Pubdate: Sat, 04 Feb 2017
Source: Edmonton Sun (CN AB)
Copyright: 2017 Canoe Limited Partnership.
Author: Paige Parsons
Page: 10


Man who pleads guilty to selling drug-laced goods gets 15 months

A man who pleaded guilty to running an operation that included selling
drug-laced baked goods out of a west Edmonton music venue will spend
15 months behind bars, a judge ruled Friday.

Mitchell Scott Ennis, 49, appeared crestfallen when Court of Queen's
Bench Justice Ken Nielsen announced a sentence of 25 months, before
adding that such a sentence would be "unduly harsh," and reduced it to
15 months.

In June 2016, Ennis admitted to four counts of possession of a
controlled substance for the purpose of trafficking, possession of
proceeds of crime, possession of marijuana and breach of a
recognizance. Ennis was arrested after police began a drug
investigation in July 2014 involving surveillance at The Studio Music
Foundation, 10940 166A St., and at Ennis' nearby home.

At an earlier hearing, court heard that when police raided the music
venue in September 2014, officers seized significant quantities of
drugs, including marijuana, magic mushrooms, LSD, hashish, shatter and
marijuana oil, with a total street value of well over $100,000. At
Ennis' home, investigators seized more than $150,000 worth of drugs,
as well as cash.

Police also found baked goods at the home containing marijuana,
hashish and magic mushrooms, an air-soft pistol, a Taser and a drug
ledger. Ennis was released, but arrested again in 2015 when a search
of his home turned up more drugs and cash.

Ennis' lawyer, Benjamin Lotery, had argued his client, who suffers
from Crohn's disease and found relief in self-medicating with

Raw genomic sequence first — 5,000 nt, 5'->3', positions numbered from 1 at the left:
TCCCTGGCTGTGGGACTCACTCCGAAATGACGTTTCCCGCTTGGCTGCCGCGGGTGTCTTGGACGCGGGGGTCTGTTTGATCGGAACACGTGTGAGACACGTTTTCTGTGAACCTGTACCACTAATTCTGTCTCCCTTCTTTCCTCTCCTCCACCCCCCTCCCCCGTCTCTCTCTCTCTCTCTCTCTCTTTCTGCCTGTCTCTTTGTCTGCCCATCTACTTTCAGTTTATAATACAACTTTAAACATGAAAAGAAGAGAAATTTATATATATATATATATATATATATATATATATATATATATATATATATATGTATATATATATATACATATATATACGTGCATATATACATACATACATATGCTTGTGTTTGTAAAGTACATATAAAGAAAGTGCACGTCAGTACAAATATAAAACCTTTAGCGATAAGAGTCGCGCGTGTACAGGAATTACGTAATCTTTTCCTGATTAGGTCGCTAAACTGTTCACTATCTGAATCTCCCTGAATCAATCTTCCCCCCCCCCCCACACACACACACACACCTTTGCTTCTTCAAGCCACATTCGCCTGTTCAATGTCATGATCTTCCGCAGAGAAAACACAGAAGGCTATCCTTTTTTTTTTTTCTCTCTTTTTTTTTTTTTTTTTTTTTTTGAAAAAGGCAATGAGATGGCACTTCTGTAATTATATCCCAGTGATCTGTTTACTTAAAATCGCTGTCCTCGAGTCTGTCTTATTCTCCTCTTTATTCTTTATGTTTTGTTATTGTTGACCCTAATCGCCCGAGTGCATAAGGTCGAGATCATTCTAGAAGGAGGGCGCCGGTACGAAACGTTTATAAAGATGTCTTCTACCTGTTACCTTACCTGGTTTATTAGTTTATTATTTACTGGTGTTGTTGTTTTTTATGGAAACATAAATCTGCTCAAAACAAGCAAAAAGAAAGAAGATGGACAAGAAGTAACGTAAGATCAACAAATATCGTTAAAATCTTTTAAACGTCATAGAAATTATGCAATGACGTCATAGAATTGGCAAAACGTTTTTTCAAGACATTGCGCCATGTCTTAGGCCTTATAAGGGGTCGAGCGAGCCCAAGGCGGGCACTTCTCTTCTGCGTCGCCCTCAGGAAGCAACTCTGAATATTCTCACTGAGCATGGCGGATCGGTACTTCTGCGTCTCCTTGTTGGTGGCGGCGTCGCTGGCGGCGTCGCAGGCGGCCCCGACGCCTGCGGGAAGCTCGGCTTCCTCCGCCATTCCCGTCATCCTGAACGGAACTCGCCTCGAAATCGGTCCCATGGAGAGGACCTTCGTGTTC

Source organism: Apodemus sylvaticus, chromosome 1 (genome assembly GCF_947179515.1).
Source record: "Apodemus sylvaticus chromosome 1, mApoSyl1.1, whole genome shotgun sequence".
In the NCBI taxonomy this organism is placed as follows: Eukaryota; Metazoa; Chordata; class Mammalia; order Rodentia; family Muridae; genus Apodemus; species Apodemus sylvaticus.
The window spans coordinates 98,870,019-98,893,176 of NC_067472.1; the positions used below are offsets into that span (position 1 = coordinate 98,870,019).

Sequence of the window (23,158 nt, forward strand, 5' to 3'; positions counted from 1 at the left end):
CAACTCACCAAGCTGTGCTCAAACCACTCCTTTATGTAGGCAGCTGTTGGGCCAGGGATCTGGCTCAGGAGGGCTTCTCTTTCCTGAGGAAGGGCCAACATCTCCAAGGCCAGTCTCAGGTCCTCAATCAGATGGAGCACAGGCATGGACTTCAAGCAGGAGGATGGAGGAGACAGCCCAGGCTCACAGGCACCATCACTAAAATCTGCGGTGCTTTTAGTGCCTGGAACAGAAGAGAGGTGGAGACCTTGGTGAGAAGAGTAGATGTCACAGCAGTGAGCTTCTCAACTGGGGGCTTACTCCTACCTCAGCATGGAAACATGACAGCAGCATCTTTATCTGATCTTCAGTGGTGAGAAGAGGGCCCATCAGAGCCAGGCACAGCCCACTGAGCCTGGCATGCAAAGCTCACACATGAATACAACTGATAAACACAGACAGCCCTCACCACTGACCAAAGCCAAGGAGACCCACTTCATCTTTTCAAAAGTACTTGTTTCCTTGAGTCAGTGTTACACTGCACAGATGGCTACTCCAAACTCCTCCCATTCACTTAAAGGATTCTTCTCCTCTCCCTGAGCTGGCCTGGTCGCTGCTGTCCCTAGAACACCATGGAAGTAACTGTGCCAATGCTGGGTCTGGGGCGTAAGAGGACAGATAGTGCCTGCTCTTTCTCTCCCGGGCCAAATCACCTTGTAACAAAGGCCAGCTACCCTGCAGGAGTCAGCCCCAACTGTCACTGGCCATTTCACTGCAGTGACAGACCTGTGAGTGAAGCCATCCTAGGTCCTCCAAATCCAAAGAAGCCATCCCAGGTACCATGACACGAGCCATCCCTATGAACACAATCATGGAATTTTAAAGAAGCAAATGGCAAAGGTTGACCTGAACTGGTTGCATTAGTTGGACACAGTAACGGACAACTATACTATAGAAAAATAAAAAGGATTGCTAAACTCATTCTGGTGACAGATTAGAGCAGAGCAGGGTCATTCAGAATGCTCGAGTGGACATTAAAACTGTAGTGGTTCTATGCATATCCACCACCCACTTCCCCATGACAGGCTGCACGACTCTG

marijuana products, should pay a $5,000 fine and be allowed to serve
his sentence in the community. Lotery proposed a twoyear conditional
sentence, to be followed by two years of probation.

According to a pre-sentencing report, Ennis believed he was helping
people who struggled with various health conditions by selling them
the products. The judge was handed 55 letters of reference written to
vouch for Ennis' character.

Federal prosecutor Jared Bialowas argued that Ennis should serve two-
to 2 1/2 years behind bars.

Nielsen acknowledged the report's finding that Ennis believed his
activities were in part "compassionate," but found there was a
"significant commercial aspect" to the operation.

Nielsen said that while Canada's drug laws may be on the verge of
change, he had to base his sentence on present laws.

Ennis has three children, and the youngest is only five years old.
When given an opportunity to address the court, he pleaded with the
judge for a community sentence. "Separating me and my little girl
would really affect us," Ennis said.

When Nielsen delivered his sentence, Ennis' supporters, who filled the
benches in the courtroom, shook their heads. One woman wiped away tears.

Speaking outside the courthouse after the hearing, Ennis' older son,
Tyler Ennis, said he was "shocked" by the sentence.

"It just seems like a waste of time," he said. "As the judge said,
he's not going to look at where society is going, which really floors
- ---
MAP posted-by: Matt